It’s been almost eight months since the Pilates world, and the world at large, saw a brilliant light fade out in the passage of Romana Kryzanowska. She’s admired by Pilates instructors across the globe for her unwavering devotion to the Pilates method, which she studied under Joseph Pilates himself, becoming a champion of the fitness system after his death.
Over the course of decades, Romana taught countless clients; at the same time, she mentored and passed the classical Pilates legacy to hundreds of apprentices, many of whom have gone on to become the top Pilates instructors in the world. As the owner of Dynamic Fitness, Sarasota’s original Pilates studio, I feel incredibly blessed to be a member of a generation of Pilates instructors who trained and obtained our certification under Romana.
I clearly remember that day in 1996 when I first walked into Drago’s Gym, the studio where Romana worked tirelessly to preserve the authentic, classical Pilates method. One end of the studio was full of aspiring gymnasts and circus artists who shared the studio, flying around in the air on trapeze swings and parallel bars. The reformers and other equipment originally designed by Joe Pilates stood in the middle of the studio. Where I’d expected a solemn temple to the revered fitness method, I entered an atmosphere of controlled chaos and vibrant energy.
Romana was definitely the wellspring of that energy. An abundantly giving instructor, she was like a mother to the apprentices, pushing us hard to become the most competent, knowledgeable, and safety-minded teachers of the system she loved like life itself. Romana’s true love of the work and her connection to Joe Pilates was apparent in everything she did.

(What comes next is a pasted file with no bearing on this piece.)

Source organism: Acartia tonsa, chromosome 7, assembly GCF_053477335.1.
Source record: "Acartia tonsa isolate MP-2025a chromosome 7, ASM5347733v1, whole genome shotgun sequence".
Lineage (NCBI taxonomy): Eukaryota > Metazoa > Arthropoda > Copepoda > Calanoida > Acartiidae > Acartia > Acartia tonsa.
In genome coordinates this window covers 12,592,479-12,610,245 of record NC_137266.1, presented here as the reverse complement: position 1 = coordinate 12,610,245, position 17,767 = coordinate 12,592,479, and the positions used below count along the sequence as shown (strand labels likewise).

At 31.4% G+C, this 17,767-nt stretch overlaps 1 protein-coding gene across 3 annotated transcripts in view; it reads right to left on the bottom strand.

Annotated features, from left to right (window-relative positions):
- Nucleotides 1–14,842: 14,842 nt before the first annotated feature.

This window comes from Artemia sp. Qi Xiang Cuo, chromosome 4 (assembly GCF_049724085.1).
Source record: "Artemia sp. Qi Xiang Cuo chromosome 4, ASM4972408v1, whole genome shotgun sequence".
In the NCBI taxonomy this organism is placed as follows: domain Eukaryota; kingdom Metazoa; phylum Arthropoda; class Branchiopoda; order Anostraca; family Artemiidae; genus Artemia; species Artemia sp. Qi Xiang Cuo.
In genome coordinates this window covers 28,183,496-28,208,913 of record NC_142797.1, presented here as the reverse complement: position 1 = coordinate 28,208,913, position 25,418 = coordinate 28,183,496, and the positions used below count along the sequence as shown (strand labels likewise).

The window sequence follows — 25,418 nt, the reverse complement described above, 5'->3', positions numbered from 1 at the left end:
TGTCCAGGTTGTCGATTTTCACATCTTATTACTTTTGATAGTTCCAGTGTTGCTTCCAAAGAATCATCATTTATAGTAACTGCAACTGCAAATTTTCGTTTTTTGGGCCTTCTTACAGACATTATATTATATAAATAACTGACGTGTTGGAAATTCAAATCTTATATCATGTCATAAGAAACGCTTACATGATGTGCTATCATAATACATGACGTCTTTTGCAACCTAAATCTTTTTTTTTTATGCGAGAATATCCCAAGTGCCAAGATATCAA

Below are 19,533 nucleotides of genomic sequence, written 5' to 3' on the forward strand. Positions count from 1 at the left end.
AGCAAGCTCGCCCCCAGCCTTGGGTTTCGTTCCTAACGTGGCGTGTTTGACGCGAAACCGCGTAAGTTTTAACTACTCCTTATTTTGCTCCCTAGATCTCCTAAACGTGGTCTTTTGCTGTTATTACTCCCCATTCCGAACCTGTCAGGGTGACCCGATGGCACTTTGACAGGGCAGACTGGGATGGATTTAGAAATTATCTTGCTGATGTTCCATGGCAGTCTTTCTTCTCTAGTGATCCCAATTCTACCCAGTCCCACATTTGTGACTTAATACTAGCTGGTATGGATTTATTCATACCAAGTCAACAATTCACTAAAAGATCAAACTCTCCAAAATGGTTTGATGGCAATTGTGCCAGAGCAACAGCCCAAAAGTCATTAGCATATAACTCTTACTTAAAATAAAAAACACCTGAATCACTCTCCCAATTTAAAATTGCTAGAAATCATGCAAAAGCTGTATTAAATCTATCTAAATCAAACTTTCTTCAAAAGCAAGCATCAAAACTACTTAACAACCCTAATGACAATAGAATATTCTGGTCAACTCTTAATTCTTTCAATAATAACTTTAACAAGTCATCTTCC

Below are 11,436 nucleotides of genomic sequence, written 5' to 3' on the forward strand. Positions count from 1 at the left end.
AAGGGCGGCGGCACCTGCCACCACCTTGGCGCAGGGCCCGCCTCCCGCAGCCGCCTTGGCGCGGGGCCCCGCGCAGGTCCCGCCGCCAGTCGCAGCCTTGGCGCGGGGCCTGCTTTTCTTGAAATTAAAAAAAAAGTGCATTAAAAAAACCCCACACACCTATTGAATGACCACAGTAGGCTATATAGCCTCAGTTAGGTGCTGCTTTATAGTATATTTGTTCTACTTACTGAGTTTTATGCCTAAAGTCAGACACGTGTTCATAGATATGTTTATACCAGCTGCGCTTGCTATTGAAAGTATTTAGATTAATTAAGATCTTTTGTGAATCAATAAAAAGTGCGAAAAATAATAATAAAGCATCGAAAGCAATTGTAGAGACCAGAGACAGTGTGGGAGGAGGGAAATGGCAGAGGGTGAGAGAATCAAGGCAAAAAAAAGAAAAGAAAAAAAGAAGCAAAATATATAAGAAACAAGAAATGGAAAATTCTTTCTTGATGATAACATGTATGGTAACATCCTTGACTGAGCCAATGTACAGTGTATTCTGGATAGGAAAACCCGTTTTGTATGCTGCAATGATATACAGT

Romana was the embodiment of pure joie de vivre, and she taught us to play hard as well as work hard. When one of us made a big breakthrough, like performing our first teaser on the reformer, Romana would cry, “Caramba! Champagne!” And then the whole studio would toast a glass of sparkling wine.
Indeed, there was nothing clinical about the way Romana taught Pilates. Her imagery had nothing to do with anatomy, but more with movement. Romana was a ballerina by training, and it was like she danced with the people she taught. With her intuitive way about teaching and about people, Romana could look at a body in front of her and know the right thing to do with that person. She painted pictures with her cues and helped each student find his or her own way through an exercise.
Romana didn’t just teach the Pilates method, but she taught her great love for it as well. I believe that’s the reason why Pilates is so alive and strong today: Nobody else had the charisma to pass it to the next generation with so much passion. Nobody else could fuel it the way she did.
At her memorial service in New York, hundreds of Romana’s former students (now instructors) packed inside St. Patrick’s Cathedral, some traveling from as far away as Australia to celebrate Romana’s life and her memory. The last eulogist ended his commemoration with a question: “What did Romana always say?”
Every single person in the church responded instantly: “Love is all around!” we shouted. That was Romana’s mantra. You felt it when you were with her, and we certainly felt it at that moment. We are lucky — the ones who worked with her, she left a little bit of her spirit with us. I feel she speaks through me sometimes in certain teaching moments in the studio. It gives me great joy every day to pass on her powerful insight, her compassion for students, and her zeal for classical Pilates.